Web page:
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01 July 2013

Bureaucracy, Legalism, and Their Effect on Pedagogy

There are two kinds of professors: those who have encountered problem students who unjustly challenge grades and those who will. The best cover for professors in these situations is documentation. Traditionally, this is covered by a syllabus. Sadly in my case, my syllabi have ballooned because of this. I am as explicit and as precise as I am able to be. This generally is a good thing, but since most students don't read the briefest of syllabi, there is no chance that they're going to read my 15-page monsters. Beyond the syllabus, emails can be a great form of documentation. If I have a record of telling a student that he needs to include more sources in a paper and the students later claims that he had no idea that was a requirement, I can simply print out the email exchange. This bureaucratic push for documentation that we faculty are encouraged to track and save devalues the important exchanges that we have with our students both in the classroom and, more importantly, in face-to-face office meetings. At my institution, a small liberal arts college, we actively market the fact that students will have intimate and regular contact with faculty, something that generally does not happen at larger state institutions. Because there is no audio recording of the instructions that I give to students who stop by my regular office hours, those students could later challenge grades, and it essentially would come down to a chair or dean being forced into the horrible position of having to adjudicate between the faculty's word and the student's word. To avoid all of this, increasingly, I find myself preferring to interact with students via email instead of in my office. This is unfortunate because it nullifies the very interaction that is so central to a liberal arts education.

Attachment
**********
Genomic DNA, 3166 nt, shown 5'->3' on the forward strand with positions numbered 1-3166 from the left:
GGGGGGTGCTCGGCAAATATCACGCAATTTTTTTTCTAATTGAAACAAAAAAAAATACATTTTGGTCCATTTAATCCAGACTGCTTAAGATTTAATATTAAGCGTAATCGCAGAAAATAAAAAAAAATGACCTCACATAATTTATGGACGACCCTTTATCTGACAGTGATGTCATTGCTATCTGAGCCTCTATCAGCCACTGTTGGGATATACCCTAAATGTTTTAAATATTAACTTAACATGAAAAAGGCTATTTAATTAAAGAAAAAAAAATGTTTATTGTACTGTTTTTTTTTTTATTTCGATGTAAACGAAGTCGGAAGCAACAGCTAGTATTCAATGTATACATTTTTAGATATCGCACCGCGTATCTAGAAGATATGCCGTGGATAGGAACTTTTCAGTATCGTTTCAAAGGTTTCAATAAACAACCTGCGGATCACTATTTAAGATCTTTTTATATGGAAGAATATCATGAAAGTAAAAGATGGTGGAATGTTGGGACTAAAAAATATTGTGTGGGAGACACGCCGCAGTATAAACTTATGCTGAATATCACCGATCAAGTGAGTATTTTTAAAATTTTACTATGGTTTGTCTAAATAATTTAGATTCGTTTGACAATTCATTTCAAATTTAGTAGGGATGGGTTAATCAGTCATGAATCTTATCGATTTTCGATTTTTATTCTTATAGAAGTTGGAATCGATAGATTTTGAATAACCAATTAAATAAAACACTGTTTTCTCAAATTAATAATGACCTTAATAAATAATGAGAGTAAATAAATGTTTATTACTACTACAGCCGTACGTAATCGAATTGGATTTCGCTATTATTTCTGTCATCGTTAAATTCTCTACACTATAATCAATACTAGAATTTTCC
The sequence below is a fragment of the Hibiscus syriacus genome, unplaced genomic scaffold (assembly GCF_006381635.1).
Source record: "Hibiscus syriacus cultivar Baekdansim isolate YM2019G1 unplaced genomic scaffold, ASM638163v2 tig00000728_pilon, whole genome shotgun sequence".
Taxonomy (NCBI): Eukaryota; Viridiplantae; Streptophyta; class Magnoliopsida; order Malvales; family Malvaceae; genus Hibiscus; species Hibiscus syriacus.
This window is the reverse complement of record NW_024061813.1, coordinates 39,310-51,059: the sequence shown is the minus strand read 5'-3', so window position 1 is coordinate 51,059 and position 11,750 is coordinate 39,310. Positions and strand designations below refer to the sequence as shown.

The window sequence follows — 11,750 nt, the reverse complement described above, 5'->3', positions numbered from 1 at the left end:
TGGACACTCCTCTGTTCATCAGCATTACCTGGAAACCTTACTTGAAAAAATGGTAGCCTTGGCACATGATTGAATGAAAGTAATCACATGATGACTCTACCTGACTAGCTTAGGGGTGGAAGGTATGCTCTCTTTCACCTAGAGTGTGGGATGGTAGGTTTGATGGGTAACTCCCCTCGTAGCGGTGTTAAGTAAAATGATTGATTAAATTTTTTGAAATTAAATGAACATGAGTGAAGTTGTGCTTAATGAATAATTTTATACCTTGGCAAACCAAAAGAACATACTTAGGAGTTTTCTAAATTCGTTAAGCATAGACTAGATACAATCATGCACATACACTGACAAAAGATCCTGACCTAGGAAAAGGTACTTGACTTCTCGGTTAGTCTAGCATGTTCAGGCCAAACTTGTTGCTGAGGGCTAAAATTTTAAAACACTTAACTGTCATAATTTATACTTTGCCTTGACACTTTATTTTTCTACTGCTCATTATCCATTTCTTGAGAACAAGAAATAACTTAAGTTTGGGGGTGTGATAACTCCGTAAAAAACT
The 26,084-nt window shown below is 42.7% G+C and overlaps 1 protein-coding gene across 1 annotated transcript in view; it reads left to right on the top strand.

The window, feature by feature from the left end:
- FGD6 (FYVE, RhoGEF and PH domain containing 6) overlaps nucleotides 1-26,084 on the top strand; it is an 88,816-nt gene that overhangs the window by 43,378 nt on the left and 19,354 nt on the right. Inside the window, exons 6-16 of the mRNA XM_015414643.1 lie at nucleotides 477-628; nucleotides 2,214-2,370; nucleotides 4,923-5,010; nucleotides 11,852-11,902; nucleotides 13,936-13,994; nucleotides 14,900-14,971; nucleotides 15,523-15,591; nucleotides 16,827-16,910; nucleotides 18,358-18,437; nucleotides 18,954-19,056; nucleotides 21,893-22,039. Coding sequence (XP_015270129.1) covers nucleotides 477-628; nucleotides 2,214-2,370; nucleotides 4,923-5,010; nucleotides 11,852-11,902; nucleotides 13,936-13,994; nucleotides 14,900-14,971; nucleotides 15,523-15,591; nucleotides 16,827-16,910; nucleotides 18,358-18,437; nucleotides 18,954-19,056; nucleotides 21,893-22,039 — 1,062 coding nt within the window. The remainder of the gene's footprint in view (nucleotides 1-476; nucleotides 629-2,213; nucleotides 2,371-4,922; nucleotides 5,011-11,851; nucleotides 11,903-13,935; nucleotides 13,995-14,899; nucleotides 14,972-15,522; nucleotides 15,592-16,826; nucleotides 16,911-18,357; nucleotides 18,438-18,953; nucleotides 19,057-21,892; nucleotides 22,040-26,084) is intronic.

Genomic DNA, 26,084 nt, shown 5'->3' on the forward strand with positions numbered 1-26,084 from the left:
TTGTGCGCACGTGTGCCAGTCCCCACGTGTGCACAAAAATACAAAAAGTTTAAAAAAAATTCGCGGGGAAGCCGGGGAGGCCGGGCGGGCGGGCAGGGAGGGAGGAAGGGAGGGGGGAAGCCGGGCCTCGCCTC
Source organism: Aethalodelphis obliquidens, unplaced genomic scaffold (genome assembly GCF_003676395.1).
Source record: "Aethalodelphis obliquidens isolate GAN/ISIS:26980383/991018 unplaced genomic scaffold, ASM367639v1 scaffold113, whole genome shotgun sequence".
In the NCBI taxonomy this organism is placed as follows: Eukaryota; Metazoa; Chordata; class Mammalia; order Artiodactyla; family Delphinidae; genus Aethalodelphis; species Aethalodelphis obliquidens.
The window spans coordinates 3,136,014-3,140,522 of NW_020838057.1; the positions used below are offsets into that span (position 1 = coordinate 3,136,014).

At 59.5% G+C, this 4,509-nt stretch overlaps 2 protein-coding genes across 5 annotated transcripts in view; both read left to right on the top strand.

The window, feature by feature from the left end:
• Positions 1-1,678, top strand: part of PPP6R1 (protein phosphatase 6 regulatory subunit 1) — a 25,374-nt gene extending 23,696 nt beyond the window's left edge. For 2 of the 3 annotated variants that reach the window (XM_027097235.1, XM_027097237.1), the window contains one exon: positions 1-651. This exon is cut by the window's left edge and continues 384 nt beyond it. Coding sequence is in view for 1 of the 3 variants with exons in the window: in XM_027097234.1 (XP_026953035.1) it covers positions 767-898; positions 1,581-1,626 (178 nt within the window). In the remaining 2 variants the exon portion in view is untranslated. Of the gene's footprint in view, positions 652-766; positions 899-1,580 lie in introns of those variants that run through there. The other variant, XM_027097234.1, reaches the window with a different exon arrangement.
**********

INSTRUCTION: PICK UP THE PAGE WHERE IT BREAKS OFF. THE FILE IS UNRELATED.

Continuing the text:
What of solutions? I could start recording office meetings, but aside from the legal issues that would undoubtedly arise with that practice, a rolling tape recorder would most certainly affect the quality of the interaction I have with my students. Instead, I think an institutional solution is more appropriate. The most important role that administrators can play to this end is in removing institutional burdens from faculty, freeing them to focus on their actual jobs in research and teaching. The unintentional push for documentation does the opposite, shifting the bureaucratic onus onto faculty and endangering the relationships that faculty are able to foster with students. This means that the administration has to be less accommodating to those problem students (and their parents). Yes, this might encourage formal actions and even lawsuits, and it does open the door for unethical faculty to abuse the system, but it is in the best interest of the overwhelming majority of the students and the faculty, and if it's good for students and faculty, it's ultimately good for the institution. Avoiding long-term problems often means confronting short-term inconveniences.

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